'Sophie and Jason are strange the way all couples are strange when they're alone. They live in a small LA apartment, have jobs they hate, and in one month they'll adopt a stray cat named Paw Paw. Like a newborn baby, he'll around-the-clock – he may die in six months, or it may take five years. Despite their good intentions, Sophie and Jason are terrified of their looming loss of freedom. So with just one month left, they quit their jobs, and the internet, to pursue their dreams – Sophie wants to create a dance, Jason wants simply to be guided by fate.'
'But as the month slips away, Sophie becomes increasingly, humiliatingly paralyzed. In a moment of desperation, she calls a stranger, Marshall – a square, fifty-year-old man who lives in the Valley. In his suburban world she doesn't have to be herself; as long as she stays there, she'll never have to try (and fail) again. Living in two terrifyingly vacant and different realities, Sophie and Jason must reunite with time, space and their own souls in order to come home.'
'Using elements of magical realism – a talking cat who narrates his own sad tale, a living T-shirt, and a strangely familiar Moon – the film bravely creates its own universe. With pathos and humor, it invites us to recognize the bittersweetness of this very moment.'
July plays Sophie, and Hamish Linklater (one of the stars of Universal's $200m Battleship) fills the role of Jason, while also featuring are David Warshofsky (as Marshall) and Isabella Acres. The Playlist reports that the movie will be scored by Jon Brion, composer on the indie-by-sensibility-if-not-necessarily-cast-list likes of Eternal Sunshine, Punch Drunk Love and I Heart Huckabees.
Indie Movies Online users based in the UK, US, Canada and Australia can find out a bit more about Miranda July herself by watching her short film in the Pretty Cool People series of interviews.
Yelling to the Sky (Victoria Mahoney)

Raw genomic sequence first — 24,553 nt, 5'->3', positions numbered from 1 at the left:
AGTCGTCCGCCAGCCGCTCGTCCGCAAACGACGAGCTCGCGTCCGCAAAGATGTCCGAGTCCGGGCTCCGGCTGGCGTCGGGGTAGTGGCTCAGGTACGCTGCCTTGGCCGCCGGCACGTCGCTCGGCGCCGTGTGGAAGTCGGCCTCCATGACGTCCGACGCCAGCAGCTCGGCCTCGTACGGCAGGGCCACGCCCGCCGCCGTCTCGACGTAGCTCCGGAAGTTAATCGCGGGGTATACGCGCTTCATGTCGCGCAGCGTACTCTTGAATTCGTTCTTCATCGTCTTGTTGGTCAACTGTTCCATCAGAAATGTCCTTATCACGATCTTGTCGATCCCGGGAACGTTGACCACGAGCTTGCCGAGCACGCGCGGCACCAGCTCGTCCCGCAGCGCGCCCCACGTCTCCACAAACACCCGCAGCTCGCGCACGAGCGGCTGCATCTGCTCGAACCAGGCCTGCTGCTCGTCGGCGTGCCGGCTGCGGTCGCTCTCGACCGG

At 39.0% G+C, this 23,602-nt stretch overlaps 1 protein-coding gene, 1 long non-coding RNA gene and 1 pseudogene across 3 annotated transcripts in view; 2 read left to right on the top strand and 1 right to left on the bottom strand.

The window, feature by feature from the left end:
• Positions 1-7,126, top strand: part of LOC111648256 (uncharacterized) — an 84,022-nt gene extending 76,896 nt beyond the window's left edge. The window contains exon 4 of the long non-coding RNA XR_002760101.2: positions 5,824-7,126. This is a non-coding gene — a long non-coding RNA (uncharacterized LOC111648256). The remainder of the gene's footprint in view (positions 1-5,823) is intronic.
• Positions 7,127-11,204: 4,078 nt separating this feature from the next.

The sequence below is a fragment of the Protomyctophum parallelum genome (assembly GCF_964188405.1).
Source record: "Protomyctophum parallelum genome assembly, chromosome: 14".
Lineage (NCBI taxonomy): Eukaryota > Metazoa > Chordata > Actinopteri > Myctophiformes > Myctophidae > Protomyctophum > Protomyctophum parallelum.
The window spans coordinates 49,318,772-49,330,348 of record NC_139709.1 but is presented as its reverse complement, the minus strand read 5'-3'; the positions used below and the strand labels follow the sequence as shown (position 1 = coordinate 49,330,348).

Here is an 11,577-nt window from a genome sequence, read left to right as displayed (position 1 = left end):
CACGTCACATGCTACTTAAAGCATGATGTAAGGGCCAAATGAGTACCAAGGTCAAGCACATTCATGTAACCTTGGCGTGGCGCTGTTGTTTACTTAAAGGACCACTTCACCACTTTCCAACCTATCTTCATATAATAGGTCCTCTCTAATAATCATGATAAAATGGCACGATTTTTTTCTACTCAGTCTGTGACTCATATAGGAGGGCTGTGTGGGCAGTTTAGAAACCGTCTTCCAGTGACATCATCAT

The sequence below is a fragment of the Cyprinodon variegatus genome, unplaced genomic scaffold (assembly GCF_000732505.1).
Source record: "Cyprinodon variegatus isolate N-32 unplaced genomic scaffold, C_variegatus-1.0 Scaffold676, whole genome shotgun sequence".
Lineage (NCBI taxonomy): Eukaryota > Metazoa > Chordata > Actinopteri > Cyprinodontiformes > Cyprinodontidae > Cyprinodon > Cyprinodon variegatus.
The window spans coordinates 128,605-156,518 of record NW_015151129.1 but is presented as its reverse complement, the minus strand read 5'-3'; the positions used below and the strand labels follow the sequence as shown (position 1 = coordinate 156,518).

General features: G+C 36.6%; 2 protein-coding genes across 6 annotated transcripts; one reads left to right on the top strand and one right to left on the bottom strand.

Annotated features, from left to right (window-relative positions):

Forget the Coens' cowboys, the true grit of Berlin 2011 could be lurking in Yelling to the Sky. Another movie with links to Uncle Bob Redford's Park City shindig, this writing-directing debut from actress Mahoney was developed at the Sundance Institute. Mahoney grew up in Brooklyn and her movie is set there, with the first-time feature filmmaker apparently having received guidance on her writing from a famed chronicler of that particular Big Apple enclave, Requiem for a Dream author Hubert Selby, Jr., before he passed away earlier in the decade.
Apparently shot in just 18 days and using a maximum of (David Fincher, look away now) two takes for each set-up, Yelling to the Sky deals with the tough family life of an NYC teenager, with that youngster being played by Zoë Kravitz. The daughter of Lenny and Lisa Bonet, 22-year-old Kravitz' role her is in contrast to the parts she has landed in upcoming mega-budget action extravaganzas X-Men: First Class (in which she is Angel Salvadore, aka Tempest) and Mad Max: Fury Road (she having been cast in that now-delayed film as the intriguingly-named Five Wives). Starring alongside her are Tim Blake Nelson and Gabourey Sidibe, the latter of whom of course played opposite Kravitz' famous dad in Precious, her breakthrough feature.
Lipstikka (Jonathan Sagall)
And on to a film from another screen performer-turned-director. Sagall the actor is best known for appearing in Schindler's List in 1993, as Poldek Pfefferberg, the employee of Oskar Schindler who inspired Thomas Keneally to pen the book that would later serve as foundation for the Spielberg Oscar-magnet. Lipstikka has been described as a low-budget psychological thriller, with the plot synopsis on IMDb reading as follows: 'Two women reunite in London, where they go over details of a life-changing event which occurred when they were teenagers in Jerusalem.'
Sagall's movie has already caused controversy in Israel, with the Israel Film Fund withdrawing funding for the picture because – in the words of The Jerusalem Post – it 'reportedly compares the occupation of the West Bank to the Holocaust'. The project had apparently initially been about a woman's experiences of the Holocaust (based on what Sagall's own mother went through), before the director decided to change his subject matter to be about two Palestinian girls in Ramallah.